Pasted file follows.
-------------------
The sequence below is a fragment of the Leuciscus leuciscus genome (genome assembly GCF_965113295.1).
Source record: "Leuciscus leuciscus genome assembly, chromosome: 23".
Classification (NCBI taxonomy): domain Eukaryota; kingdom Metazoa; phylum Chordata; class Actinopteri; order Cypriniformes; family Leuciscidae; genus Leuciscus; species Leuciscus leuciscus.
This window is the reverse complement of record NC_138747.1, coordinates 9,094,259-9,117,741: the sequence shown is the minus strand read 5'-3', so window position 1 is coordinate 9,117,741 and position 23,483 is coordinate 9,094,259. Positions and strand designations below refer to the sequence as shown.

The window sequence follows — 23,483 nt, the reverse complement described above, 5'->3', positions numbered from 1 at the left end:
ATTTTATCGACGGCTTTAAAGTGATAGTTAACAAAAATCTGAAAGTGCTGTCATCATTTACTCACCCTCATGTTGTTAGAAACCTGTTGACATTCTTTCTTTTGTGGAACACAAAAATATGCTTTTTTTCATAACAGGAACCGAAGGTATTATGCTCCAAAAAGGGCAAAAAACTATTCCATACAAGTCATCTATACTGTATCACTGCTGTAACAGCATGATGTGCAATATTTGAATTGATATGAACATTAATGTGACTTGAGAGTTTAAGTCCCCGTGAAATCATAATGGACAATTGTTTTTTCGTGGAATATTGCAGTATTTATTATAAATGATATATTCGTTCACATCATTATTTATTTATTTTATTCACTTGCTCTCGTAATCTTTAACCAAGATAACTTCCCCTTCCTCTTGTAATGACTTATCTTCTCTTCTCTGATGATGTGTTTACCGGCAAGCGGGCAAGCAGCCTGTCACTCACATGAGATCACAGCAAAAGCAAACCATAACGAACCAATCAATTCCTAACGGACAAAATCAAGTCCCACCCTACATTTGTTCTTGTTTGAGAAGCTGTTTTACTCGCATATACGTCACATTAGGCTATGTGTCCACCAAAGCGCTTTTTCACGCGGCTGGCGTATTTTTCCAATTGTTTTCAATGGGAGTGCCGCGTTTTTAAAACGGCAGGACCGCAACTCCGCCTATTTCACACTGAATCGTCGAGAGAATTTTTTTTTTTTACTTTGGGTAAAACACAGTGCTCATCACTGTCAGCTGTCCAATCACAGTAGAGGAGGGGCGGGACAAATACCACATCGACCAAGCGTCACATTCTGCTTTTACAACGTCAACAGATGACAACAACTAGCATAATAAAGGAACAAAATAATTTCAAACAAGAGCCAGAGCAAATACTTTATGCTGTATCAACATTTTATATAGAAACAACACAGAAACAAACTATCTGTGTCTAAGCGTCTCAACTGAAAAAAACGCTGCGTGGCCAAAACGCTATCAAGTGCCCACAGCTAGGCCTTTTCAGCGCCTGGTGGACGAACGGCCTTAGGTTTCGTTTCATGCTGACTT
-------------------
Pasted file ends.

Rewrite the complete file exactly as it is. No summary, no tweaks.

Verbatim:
The sequence below is a fragment of the Leuciscus leuciscus genome (genome assembly GCF_965113295.1).
Source record: "Leuciscus leuciscus genome assembly, chromosome: 23".
Classification (NCBI taxonomy): domain Eukaryota; kingdom Metazoa; phylum Chordata; class Actinopteri; order Cypriniformes; family Leuciscidae; genus Leuciscus; species Leuciscus leuciscus.
This window is the reverse complement of record NC_138747.1, coordinates 9,094,259-9,117,741: the sequence shown is the minus strand read 5'-3', so window position 1 is coordinate 9,117,741 and position 23,483 is coordinate 9,094,259. Positions and strand designations below refer to the sequence as shown.

The window sequence follows — 23,483 nt, the reverse complement described above, 5'->3', positions numbered from 1 at the left end:
ATTTTATCGACGGCTTTAAAGTGATAGTTAACAAAAATCTGAAAGTGCTGTCATCATTTACTCACCCTCATGTTGTTAGAAACCTGTTGACATTCTTTCTTTTGTGGAACACAAAAATATGCTTTTTTTCATAACAGGAACCGAAGGTATTATGCTCCAAAAAGGGCAAAAAACTATTCCATACAAGTCATCTATACTGTATCACTGCTGTAACAGCATGATGTGCAATATTTGAATTGATATGAACATTAATGTGACTTGAGAGTTTAAGTCCCCGTGAAATCATAATGGACAATTGTTTTTTCGTGGAATATTGCAGTATTTATTATAAATGATATATTCGTTCACATCATTATTTATTTATTTTATTCACTTGCTCTCGTAATCTTTAACCAAGATAACTTCCCCTTCCTCTTGTAATGACTTATCTTCTCTTCTCTGATGATGTGTTTACCGGCAAGCGGGCAAGCAGCCTGTCACTCACATGAGATCACAGCAAAAGCAAACCATAACGAACCAATCAATTCCTAACGGACAAAATCAAGTCCCACCCTACATTTGTTCTTGTTTGAGAAGCTGTTTTACTCGCATATACGTCACATTAGGCTATGTGTCCACCAAAGCGCTTTTTCACGCGGCTGGCGTATTTTTCCAATTGTTTTCAATGGGAGTGCCGCGTTTTTAAAACGGCAGGACCGCAACTCCGCCTATTTCACACTGAATCGTCGAGAGAATTTTTTTTTTTTACTTTGGGTAAAACACAGTGCTCATCACTGTCAGCTGTCCAATCACAGTAGAGGAGGGGCGGGACAAATACCACATCGACCAAGCGTCACATTCTGCTTTTACAACGTCAACAGATGACAACAACTAGCATAATAAAGGAACAAAATAATTTCAAACAAGAGCCAGAGCAAATACTTTATGCTGTATCAACATTTTATATAGAAACAACACAGAAACAAACTATCTGTGTCTAAGCGTCTCAACTGAAAAAAACGCTGCGTGGCCAAAACGCTATCAAGTGCCCACAGCTAGGCCTTTTCAGCGCCTGGTGGACGAACGGCCTTAGGTTTCGTTTCATGCTGACTT